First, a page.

Atomic and sub-atomic definitions
A definition of "matter" that is based upon its physical and chemical structure is: matter is made up of what atoms and molecules are made of, meaning anything made of protons, neutrons, and electrons. This definition is consistent with the BIPM definition of "amount of substance" above, but is more specific about the constituents of matter (and unconcerned about the unit mole). Further discussion appears below in the discussion section and in the description of the quarks and leptons definition. As an example of matter under this definition, genetic information is carried by a long molecule called DNA, which is copied and inherited across generations. It is matter under this definition because it is made of atoms, not by virtue of having mass or occupying space. At a more microscopic level, the constituent "particles" of matter such as protons, neutrons and electrons obey the laws of quantum mechanics and exhibit wave-particle duality. At an even deeper level, protons and neutrons are made up of quarks and the force fields (gluons) that bind them together (see Quarks and leptons definition below).
Quarks and leptons definition
As may be seen from the above discussion, many early definitions of what can be called ordinary matter were based upon its structure or "building blocks". On the scale of elementary particles, a definition that follows this tradition can be stated as: ordinary matter is
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The quark-lepton definition of ordinary matter, however, identifies not only the elementary building blocks of matter, but also includes composites made from the constituents (atoms and molecules, for example) and by implication, therefore, the interaction energy that holds the constituents together. The inclusion of interaction energy implied by the definition of ordinary matter is significant. For example, to a great extent, the mass of an atom is simply the sum of the masses of its constituent protons, neutrons and electrons. However, digging deeper, the protons and neutrons are made up of quarks bound together by gluon fields (see QCD). Basically, much of the mass of hadrons is the interaction energy of bound quarks. Thus, most of what composes the "mass" of ordinary matter is interquark interaction energy. For example, "the gluonic forces binding three quarks (total mass 12.5 MeV) to make a nucleon contribute most of its mass of 938 MeV". In a similar vein, the quark gluon plasma is considered to be a state of matter, and obviously includes the gluons.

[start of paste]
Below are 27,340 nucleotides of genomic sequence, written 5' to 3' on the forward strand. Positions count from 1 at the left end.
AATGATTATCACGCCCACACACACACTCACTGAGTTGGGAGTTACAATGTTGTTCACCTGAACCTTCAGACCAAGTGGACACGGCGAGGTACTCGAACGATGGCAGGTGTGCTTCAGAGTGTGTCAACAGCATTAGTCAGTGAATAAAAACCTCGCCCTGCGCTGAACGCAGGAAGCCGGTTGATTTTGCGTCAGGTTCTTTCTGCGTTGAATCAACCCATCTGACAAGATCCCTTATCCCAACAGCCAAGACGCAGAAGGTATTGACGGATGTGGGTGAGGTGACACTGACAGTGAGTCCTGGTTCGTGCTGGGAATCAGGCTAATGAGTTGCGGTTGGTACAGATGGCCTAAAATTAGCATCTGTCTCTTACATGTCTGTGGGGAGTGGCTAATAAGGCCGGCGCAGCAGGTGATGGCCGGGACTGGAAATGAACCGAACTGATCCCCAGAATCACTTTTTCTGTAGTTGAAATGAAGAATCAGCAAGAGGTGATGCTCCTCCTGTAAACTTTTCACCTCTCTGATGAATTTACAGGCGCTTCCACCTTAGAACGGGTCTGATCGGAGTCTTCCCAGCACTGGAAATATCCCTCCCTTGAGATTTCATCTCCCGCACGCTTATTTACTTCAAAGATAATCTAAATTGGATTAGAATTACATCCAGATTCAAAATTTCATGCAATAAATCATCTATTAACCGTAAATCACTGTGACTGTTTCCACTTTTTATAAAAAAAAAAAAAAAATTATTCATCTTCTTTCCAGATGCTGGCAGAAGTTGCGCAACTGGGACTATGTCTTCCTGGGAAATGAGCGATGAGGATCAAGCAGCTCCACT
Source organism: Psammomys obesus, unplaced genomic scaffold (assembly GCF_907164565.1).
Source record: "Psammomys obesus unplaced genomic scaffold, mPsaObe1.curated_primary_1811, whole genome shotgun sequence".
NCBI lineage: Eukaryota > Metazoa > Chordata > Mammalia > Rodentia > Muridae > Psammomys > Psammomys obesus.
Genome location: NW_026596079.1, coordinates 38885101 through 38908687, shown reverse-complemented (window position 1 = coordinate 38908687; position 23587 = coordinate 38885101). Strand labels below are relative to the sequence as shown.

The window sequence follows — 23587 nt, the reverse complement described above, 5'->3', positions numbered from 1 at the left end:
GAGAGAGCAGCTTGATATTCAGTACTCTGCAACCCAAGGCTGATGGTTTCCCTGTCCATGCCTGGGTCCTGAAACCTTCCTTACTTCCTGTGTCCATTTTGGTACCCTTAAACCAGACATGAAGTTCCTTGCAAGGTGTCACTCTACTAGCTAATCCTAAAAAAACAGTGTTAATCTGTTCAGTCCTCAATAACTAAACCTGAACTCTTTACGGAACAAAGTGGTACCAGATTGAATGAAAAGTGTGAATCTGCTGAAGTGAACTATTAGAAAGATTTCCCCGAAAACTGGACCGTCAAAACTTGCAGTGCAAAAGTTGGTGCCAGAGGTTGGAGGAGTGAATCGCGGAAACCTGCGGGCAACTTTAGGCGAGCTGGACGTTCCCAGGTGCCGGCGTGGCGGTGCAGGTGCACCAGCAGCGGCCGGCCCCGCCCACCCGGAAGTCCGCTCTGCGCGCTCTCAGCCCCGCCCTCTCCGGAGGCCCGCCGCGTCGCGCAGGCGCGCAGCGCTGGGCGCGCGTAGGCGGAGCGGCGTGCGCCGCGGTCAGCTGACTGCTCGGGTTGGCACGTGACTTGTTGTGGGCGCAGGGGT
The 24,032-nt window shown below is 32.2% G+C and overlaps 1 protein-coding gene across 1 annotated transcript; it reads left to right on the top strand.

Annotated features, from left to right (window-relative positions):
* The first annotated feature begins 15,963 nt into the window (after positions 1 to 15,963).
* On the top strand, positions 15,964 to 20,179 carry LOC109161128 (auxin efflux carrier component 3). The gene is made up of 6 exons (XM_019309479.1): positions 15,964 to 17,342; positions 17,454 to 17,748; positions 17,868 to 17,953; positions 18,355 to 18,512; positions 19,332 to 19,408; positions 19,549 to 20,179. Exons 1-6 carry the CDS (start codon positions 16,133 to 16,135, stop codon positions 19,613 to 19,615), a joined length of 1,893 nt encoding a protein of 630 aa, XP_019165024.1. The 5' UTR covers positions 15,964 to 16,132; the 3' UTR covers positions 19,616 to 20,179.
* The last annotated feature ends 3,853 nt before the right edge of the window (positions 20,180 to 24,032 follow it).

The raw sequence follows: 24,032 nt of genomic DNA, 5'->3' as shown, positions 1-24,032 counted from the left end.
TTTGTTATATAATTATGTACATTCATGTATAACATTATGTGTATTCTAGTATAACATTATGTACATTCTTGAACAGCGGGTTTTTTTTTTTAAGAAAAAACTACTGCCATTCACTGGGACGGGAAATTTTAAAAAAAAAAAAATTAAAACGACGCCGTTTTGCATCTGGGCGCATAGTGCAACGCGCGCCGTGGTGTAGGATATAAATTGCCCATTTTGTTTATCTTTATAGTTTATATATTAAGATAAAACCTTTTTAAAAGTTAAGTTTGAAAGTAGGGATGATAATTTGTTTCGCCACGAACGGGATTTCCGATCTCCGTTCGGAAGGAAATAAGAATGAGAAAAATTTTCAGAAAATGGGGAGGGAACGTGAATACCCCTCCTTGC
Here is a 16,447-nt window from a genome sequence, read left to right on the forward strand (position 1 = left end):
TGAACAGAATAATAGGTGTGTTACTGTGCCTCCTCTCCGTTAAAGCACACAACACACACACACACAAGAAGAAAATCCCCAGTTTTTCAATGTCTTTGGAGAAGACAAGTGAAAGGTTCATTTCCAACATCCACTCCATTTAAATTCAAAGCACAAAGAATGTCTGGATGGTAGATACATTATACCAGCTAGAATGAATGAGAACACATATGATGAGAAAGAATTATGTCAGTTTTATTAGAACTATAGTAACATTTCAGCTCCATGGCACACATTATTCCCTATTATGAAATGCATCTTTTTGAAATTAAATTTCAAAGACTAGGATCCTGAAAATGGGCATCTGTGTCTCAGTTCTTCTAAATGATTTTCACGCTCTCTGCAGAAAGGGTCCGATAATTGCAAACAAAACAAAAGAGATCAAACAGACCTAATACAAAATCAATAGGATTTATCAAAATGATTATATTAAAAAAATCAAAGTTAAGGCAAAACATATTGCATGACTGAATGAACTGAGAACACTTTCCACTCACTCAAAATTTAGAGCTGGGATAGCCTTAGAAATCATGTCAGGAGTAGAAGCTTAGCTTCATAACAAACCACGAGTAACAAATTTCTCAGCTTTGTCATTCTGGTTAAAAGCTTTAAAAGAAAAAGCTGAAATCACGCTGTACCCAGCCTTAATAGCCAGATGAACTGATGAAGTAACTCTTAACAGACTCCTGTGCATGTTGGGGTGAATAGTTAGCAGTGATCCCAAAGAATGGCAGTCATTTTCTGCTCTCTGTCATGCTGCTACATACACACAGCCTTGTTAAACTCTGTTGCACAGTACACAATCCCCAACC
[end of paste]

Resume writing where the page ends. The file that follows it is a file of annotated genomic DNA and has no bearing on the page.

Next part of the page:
of matter has been one of the most important advances in contemporary physics. In this connection, physicists speak of matter fields, and speak of particles as "quantum excitations of a mode of the matter field". And here is a quote from De Sabbata and Gasperini: "With the word "matter" we denote, in this context, the sources of the interactions, that is spinor fields (like quarks and leptons), which are believed to be the fundamental components of matter, or scalar fields, like the Higgs particles, which are used to introduced mass in a gauge theory (and which, however, could be composed of more fundamental fermion fields)." The term "matter" is used throughout physics in a bewildering variety of contexts: for example, one refers to "condensed matter physics", "elementary matter", "partonic" matter, "dark" matter, "anti"-matter, "strange" matter, and "nuclear" matter. In discussions of matter and antimatter, normal matter has been referred to by Alfvén as koinomatter. It is fair to say that in physics, there is no broad consensus as to an exact definition of matter, and the term "matter" usually is used in conjunction with some modifier.
Discussion and background
The common definition in terms of occupying space and having mass is in contrast with most physical and chemical definitions of matter, which rely instead upon its structure and upon attributes not necessarily related to volume and mass. James Clerk Maxwell discussed matter in his work Matter and Motion. He carefully separates "matter" from space and time, and defines it in terms of the object referred to in Newton’s first law of motion. In the 19th century, the term "matter" was actively discussed by a host of scientists and philosophers, and a brief outline can be found in Levere. A textbook discussion from 1870 suggests matter is what is made up of atoms: Three divisions of matter are recognized in science: masses, molecules and atoms. A Mass of matter is any portion of matter appreciable by the senses. A Molecule is the smallest particle of matter into which a body can be divided without losing its identity. An Atom is a still smaller particle produced by division of a molecule. Rather than simply having the attributes of mass and occupying space, matter was held to have chemical and electrical properties. The famous physicist J. J. Thomson wrote about the "constitution of matter" and was concerned with the possible connection between matter and electrical charge. There is an entire literature concerning the "structure of matter", ranging from the "electrical structure" in the early 20th century, to the more recent "quark structure of matter", introduced today with the remark: Understanding the quark structure
Phases of ordinary matter